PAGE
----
Wednesday, February 5, 2014

Woodstock: no further action against Amati

It takes the Chicago Tribune to find out what's going on the the City's interest in Sgt. Chip Amati's text to a 12-year-old girl for some "sexy pictures". Late this afternoon the Chicago Tribune reported that Woodstock doesn't plan any further action.

Apparently, the City issued a press release, which was quoted in the Tribune: "'Based on the facts of the case, the research, the policies in place and the extensive discussions, it was determined that no further disciplinary action is legally possible, and no further consideration of the issue will be undertaken by the city council or city staff,' the news release says."

Was the City Council action in December (the gnashing of teeth and teary eyes and the professed outrage) intended as a salve to get the residents to go away?

When this mess first surfaced, Chief Lowen would have informed City Manager Stelford. Then Stelford would have informed the Mayor. Maybe the rest of the City Council was informed. Did Chief Lowen decide, on his own, to ask only for a 30-day unpaid suspension?

Or did the City, even then, begin to calculate what it would cost, if it drew a line in the sand and decided to sack Amati?

Why am I suspicious? Because the Chicago Tribune reporter started nosing around well before the Board of Fire and Police Commissioners (BOFPC) met on October 28. Then the reporter re-contacted the City in mid-November. And it wasn't until the day before Thanksgiving that the news hit the fan.

Why didn't the City of Woodstock have the backbone to stand up on October 29 and inform residents of the decision of the BOFPC?

Why didn't the State's Attorney Office accept the felony charges taken to them by the Illinois State Police? This paragraph from today's article ought to really anger law-abiding residents of McHenry County:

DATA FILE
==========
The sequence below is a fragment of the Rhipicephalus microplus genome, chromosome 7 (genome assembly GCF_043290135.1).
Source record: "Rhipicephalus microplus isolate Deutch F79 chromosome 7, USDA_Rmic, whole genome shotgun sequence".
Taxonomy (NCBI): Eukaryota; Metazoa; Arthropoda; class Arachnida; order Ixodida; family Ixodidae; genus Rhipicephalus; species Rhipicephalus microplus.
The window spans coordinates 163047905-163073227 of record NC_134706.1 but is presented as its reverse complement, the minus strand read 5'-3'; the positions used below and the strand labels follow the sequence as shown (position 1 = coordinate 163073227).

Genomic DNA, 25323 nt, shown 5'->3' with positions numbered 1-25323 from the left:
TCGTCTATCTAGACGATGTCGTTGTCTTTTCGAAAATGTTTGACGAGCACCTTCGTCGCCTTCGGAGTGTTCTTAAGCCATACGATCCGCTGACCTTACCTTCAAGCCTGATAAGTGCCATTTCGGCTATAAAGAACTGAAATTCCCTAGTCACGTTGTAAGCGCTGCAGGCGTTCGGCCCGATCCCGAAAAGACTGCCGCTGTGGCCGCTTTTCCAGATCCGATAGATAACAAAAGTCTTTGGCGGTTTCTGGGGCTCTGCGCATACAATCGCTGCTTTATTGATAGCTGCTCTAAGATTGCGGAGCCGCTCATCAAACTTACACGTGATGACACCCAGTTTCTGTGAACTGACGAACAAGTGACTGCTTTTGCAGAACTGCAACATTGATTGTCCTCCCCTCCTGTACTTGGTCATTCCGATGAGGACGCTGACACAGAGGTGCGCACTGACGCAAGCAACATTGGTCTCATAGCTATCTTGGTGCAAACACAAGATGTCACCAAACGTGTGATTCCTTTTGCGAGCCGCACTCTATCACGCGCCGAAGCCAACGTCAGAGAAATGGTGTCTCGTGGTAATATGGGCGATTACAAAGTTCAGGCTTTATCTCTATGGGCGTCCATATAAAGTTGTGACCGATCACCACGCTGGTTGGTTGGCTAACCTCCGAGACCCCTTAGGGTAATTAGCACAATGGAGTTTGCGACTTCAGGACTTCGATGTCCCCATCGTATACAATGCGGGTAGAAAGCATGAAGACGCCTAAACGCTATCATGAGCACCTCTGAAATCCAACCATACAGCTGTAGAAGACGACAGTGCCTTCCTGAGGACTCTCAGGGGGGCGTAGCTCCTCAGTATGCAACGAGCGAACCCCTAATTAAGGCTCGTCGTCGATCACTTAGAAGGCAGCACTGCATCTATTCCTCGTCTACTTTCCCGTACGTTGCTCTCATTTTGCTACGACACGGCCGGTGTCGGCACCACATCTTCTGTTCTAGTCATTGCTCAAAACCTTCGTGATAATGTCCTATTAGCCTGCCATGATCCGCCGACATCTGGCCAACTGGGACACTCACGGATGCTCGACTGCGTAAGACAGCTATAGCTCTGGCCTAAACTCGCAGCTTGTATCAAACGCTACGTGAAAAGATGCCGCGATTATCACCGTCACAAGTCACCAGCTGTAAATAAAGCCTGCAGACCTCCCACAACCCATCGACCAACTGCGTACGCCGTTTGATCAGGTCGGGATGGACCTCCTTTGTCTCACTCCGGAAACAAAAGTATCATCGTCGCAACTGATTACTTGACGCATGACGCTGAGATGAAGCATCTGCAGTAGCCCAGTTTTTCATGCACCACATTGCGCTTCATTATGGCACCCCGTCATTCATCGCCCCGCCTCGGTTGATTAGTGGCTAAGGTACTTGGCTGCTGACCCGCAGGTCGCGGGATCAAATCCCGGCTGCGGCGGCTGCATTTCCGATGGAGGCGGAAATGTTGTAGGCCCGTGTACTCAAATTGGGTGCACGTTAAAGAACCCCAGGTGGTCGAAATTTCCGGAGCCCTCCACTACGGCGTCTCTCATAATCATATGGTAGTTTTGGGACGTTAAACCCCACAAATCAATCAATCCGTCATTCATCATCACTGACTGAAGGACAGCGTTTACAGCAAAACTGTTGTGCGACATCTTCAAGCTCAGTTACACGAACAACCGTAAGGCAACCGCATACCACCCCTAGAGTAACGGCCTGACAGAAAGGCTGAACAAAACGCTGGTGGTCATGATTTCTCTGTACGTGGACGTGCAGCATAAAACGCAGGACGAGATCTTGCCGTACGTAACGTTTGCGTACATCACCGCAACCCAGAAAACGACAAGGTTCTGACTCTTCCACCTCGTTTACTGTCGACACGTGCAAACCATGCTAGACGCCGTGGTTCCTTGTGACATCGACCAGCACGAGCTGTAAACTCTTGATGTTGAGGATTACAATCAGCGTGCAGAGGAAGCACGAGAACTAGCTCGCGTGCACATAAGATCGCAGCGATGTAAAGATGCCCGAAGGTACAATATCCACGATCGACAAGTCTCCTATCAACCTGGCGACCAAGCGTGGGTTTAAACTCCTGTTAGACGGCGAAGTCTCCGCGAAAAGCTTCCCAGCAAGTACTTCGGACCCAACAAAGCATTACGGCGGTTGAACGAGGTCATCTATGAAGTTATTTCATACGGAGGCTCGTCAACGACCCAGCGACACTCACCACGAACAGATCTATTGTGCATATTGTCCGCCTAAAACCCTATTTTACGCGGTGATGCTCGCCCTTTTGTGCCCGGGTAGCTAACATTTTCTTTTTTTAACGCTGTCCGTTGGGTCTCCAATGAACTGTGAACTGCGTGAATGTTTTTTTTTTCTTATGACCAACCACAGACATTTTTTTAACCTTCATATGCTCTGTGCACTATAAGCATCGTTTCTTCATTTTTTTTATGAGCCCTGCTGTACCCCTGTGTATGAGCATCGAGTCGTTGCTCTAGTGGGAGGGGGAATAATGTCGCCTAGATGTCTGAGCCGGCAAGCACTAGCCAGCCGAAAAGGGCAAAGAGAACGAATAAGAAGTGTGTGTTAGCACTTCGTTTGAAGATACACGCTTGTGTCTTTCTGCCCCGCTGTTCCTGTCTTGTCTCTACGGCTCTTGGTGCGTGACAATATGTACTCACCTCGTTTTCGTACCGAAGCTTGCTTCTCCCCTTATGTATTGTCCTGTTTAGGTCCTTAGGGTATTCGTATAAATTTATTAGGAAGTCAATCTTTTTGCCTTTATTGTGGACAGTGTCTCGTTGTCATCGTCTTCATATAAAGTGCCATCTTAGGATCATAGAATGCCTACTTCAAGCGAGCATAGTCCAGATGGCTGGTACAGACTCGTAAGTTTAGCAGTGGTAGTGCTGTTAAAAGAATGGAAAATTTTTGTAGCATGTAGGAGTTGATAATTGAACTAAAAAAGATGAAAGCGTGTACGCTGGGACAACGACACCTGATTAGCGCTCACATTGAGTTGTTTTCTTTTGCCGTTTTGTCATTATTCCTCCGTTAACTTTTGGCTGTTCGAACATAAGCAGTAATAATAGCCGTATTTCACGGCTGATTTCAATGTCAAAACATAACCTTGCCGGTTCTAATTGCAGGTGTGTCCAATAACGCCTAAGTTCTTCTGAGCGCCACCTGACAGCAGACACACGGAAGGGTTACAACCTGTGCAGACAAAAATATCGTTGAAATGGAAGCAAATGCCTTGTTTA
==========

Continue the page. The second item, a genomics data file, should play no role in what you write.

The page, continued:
"McHenry County Assistant State's Attorney Michael Combs has described Amati’s behavior as a 'mistake' and said prosecutors weighed the fact that Amati would face departmental discipline before deciding not to charge him with anything related to conduct uncovered by the investigation."

Yeah, it was a mistake. It was a felony! A serious breach at the Woodstock Police Dept. And Chief Lowen didn't even remove Amati from his LEADS duties until the public got wind of it and began to complain.

There are going to be a lot of residents angry over the failure of the City Council to man up in this case? It's too bad that there is no local election this spring. There would be some new faces on the Council.

4 comments:

richard duckworth said...

I am sure everyone who was at "that" meeting got to see politics at its finest.
All the fake tears etc... so predictable...

Big Daddy said...

Gus,what was this guy convicted of again?

Gus said...

He wasn't convicted (in court) of anything. The State's Attorney wouldn't accept the ISP felony charge for the illegal use of LEADS.

One resident addressed the Woodstock City Council about the possibility of "grooming", in view of gifts, including a necklace, to a 12-year-old girl and asking her to send him "sexy pictures".

Maverick50 said...

If the State's Attorney won't press felony charge for the illegal use of LEADS Why do we need a State's Attorney that won't do his job? Is he and the sheriff working from the same crook book? What can WE THE PEOPLE do to press charges against these moronic politicians that hold a position and do not do their job? Is there legal action one can take?